I often refer to investing in public micro-cap companies as “public venture capital”. This is because when you get it right, you can have venture-type returns; winning positions have the potential to return multiples on your investment. Venture upside with the benefit of liquidity which, hopefully, enables one to reduce the downside risks, is what has always attracted me to micro-caps.
Besides the obvious benefit of liquidity, the last few years has brought another benefit to micro-cap investors over their venture brethren. This has come in the form of a valuation discrepancy. Instead of trading in line with their private counterparts, public micro-caps have been trading at discounted valuations. Sometimes these discounts are small, but, occasionally, they can be quite large. Which means that, as the companies grow, the upside for the pubcos is possibly much larger.
This is the case lately with one of our favorite names, Catasys. CATS is trading at a market cap of $65 million, which is around 3X the billings expected for 2018. This is a multiple that would normally be associated with a larger, more mature company, with lower growth prospects. But, due to its status as a public, micro-cap, this is the valuation that the market has assigned to CATS.
Contrast this with the valuation of their nearest private competitor, Quartet Health. Quartet is a smaller company (about 50% smaller), in terms of revenue. Their product is somewhat similar to Catasys’, in that it pairs patients with physicians, however they do not have a proven record of saving money for the HC system. As such, it appears they have only one real client (Sutter Health) and are only active in NJ for them; their eligible patient population is a fraction of that of CATS, which has signed contracts with 5 of the 8 largest insurers in the US and is active in multiple geographies.
In the last few weeks, Quartet raised $40M in financing. This was rumored to be done at a valuation of $400M. I’m not going to cast judgement on this valuation; but, I will say that Quartet’s valuation is a statement by VCs about the attractiveness of the space in which these companies are operating. When companies command valuations like Quartet, you know you’re in a hot area.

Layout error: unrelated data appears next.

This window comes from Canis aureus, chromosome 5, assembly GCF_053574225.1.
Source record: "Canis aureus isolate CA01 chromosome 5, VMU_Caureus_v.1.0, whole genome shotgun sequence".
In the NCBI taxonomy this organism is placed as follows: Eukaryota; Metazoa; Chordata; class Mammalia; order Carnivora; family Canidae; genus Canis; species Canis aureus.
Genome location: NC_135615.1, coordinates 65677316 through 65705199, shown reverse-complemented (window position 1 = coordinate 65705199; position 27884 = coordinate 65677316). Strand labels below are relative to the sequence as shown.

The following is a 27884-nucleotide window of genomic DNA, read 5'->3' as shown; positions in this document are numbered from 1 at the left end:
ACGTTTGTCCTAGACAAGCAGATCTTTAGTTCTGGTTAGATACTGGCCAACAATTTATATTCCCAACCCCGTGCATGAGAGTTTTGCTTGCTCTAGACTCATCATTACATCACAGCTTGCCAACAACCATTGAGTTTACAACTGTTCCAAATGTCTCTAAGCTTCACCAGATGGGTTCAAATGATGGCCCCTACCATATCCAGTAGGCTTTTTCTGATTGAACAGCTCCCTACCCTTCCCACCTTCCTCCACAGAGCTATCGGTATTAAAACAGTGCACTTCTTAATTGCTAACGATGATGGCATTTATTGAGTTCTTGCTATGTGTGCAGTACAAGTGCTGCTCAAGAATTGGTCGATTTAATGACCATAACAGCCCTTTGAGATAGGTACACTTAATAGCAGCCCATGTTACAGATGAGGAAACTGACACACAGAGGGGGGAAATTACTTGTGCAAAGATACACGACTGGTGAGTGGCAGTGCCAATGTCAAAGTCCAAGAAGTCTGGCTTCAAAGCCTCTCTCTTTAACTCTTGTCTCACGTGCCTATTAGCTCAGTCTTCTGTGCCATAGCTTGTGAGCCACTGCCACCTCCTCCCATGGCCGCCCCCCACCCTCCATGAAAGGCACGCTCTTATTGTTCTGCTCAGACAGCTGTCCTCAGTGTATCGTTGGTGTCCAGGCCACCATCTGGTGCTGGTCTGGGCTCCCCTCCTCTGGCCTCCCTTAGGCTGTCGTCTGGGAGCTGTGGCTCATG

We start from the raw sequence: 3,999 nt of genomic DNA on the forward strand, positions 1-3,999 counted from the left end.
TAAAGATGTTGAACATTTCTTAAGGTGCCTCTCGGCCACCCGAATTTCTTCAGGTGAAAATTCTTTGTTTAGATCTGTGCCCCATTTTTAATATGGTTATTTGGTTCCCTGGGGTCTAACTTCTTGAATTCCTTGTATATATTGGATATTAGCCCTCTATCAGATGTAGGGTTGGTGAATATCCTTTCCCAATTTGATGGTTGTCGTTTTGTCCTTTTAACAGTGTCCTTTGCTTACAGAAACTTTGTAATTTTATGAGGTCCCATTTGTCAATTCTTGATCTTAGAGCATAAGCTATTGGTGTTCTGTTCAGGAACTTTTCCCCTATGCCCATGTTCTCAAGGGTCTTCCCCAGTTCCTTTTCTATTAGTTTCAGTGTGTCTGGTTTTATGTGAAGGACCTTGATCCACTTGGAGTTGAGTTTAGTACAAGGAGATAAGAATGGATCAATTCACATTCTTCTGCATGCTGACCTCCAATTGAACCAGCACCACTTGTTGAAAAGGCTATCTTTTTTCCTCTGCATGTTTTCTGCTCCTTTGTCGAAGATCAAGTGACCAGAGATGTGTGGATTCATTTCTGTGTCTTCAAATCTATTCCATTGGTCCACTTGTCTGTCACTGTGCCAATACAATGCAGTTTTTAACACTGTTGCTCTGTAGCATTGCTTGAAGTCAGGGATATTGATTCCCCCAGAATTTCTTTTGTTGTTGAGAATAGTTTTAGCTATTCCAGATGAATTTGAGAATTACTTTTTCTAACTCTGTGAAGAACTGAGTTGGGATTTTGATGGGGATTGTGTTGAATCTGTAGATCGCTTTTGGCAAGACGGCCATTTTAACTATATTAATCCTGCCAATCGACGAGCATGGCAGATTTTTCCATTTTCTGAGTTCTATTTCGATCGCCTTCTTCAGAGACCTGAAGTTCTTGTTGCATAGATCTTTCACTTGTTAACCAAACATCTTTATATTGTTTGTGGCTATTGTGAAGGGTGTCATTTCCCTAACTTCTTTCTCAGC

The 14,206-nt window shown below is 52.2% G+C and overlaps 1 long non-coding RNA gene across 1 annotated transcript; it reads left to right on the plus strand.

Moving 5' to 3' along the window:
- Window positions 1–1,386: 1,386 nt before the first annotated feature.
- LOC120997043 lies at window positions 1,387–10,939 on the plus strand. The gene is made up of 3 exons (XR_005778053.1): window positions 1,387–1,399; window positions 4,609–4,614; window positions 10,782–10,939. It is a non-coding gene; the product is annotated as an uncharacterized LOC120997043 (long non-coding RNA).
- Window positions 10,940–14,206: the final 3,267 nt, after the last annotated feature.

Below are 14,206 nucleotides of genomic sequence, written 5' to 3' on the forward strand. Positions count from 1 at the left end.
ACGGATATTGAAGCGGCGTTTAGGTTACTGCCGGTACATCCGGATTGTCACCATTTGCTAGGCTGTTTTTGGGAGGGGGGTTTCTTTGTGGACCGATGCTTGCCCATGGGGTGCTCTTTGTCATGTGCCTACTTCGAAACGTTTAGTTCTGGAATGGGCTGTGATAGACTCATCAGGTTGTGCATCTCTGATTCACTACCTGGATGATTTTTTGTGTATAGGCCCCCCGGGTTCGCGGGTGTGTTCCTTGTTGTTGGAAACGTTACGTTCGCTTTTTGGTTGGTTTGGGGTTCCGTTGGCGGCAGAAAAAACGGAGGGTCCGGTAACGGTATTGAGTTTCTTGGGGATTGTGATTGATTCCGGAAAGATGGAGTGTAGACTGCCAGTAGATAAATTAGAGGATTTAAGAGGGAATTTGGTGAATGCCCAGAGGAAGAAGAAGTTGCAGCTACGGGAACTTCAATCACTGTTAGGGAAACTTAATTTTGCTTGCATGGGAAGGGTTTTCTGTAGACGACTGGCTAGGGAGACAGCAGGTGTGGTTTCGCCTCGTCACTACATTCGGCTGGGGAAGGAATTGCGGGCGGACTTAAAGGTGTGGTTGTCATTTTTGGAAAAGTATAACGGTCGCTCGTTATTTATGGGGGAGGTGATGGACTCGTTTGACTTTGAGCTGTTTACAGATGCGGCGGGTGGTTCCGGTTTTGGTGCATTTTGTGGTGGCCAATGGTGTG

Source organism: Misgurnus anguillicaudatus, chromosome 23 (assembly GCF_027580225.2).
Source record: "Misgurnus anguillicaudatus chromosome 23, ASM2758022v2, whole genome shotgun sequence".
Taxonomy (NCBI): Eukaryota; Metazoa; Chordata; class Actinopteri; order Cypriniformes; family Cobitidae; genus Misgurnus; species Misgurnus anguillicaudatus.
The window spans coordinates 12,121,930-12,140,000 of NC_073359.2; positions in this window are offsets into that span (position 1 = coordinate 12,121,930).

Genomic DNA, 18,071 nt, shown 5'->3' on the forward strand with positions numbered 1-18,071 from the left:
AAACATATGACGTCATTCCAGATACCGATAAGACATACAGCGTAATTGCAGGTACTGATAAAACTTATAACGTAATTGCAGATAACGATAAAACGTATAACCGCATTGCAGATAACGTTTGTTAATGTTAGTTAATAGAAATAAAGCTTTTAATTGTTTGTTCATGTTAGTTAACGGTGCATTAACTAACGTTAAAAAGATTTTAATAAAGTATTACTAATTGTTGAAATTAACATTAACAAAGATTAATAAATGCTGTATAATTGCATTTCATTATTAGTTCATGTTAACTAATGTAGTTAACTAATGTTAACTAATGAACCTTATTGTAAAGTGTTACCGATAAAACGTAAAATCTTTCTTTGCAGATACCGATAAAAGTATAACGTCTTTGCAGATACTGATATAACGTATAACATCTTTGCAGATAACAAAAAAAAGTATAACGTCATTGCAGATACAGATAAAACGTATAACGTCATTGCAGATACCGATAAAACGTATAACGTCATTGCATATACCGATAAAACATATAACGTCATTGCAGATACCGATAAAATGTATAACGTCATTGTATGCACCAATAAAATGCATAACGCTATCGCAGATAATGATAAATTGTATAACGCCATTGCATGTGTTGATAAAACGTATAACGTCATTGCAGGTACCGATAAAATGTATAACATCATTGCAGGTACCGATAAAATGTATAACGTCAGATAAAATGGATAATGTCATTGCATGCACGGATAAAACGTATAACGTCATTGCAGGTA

Now, let’s contrast Quartet’s valuation with Catasys’. CATS has about double the run rate in revenue, many more clients (bigger companies, with broader mandates), a product that is proven to provide benefits, and a market cap about 1/7th of Quartet. CATS would need to go up 7X just to achieve the same valuation as their nearest private competitor.
Will this happen? Only time will tell. But, if you wanted to invest in this space, wouldn’t you prefer the strong company, especially at a tiny fraction of the valuation???
Why the Disconnect?
There are several possible reasons that public companies trade at lower valuations. It could be that the investors are more short term focused. They are looking for performance (i.e. earnings and revenue) today, not willing to bet on a future that could be several years from now. We do know that VCs are forced, by illiquidity, to look much further down the road.
Also, by nature, private companies get bid up over time. The pool of investors is smaller and, generally, the early stage investors return and work to build up the valuation in later rounds. This generates very positive returns in their portfolios, but leads to eventual problems like SNAP’s crappy IPO or UBER’s valuation dropping while still private (it would likely be lower still if public).
However, the most likely reason I can find for the disconnect in valuation is naked shorting. It appears that microcaps are very vulnerable to this phenomenon and CATS is no stranger to this; by my calculations as many as 2 million shares of Catasys could be naked short.
Shorts are smart and tend to do well with early stage companies; drive their stock down and cover on the next round of financing. It’s a self-fulfilling game plan.
But, it is not infallible. Sometimes a company comes along that is funded and has a business plan that is ramping. Catasys is this kind of company; the kind that can really take it to the shorts.
Bottom Line; Valuation is low, Shorts will bid it up…
When last I wrote about Catasys, I said that the tax loss selling was ending and the stock should start reflecting what is really happening; which is new contracts being signed and increasing enrollment in their programs.
Since then, CATS has rallied from $3.50 to $4.07. Based on the potential, as evidenced by private valuations, the stock has a long ways to go. The first quarter is forecasted to have several new clients and expanded programs from existing ones. Additionally, the fourth quarter looks like it was a very strong quarter; Catasys is at a hockey stick inflection point in their revenue cycle.
More contracts along with a solid quarter of growth should go a long ways towards helping Catasys close the public/private valuation disconnect. And, if there truly are, as I surmise, a lot of naked shorts in CATS, it could be a very exciting quarter for the stock. Because, as the Company executes, the shorts will be forced to cover.
I added to my CATS holdings this week and it is one of my favorite names, not only for all of 2018, but especially for their catalyst-filled first quarter.
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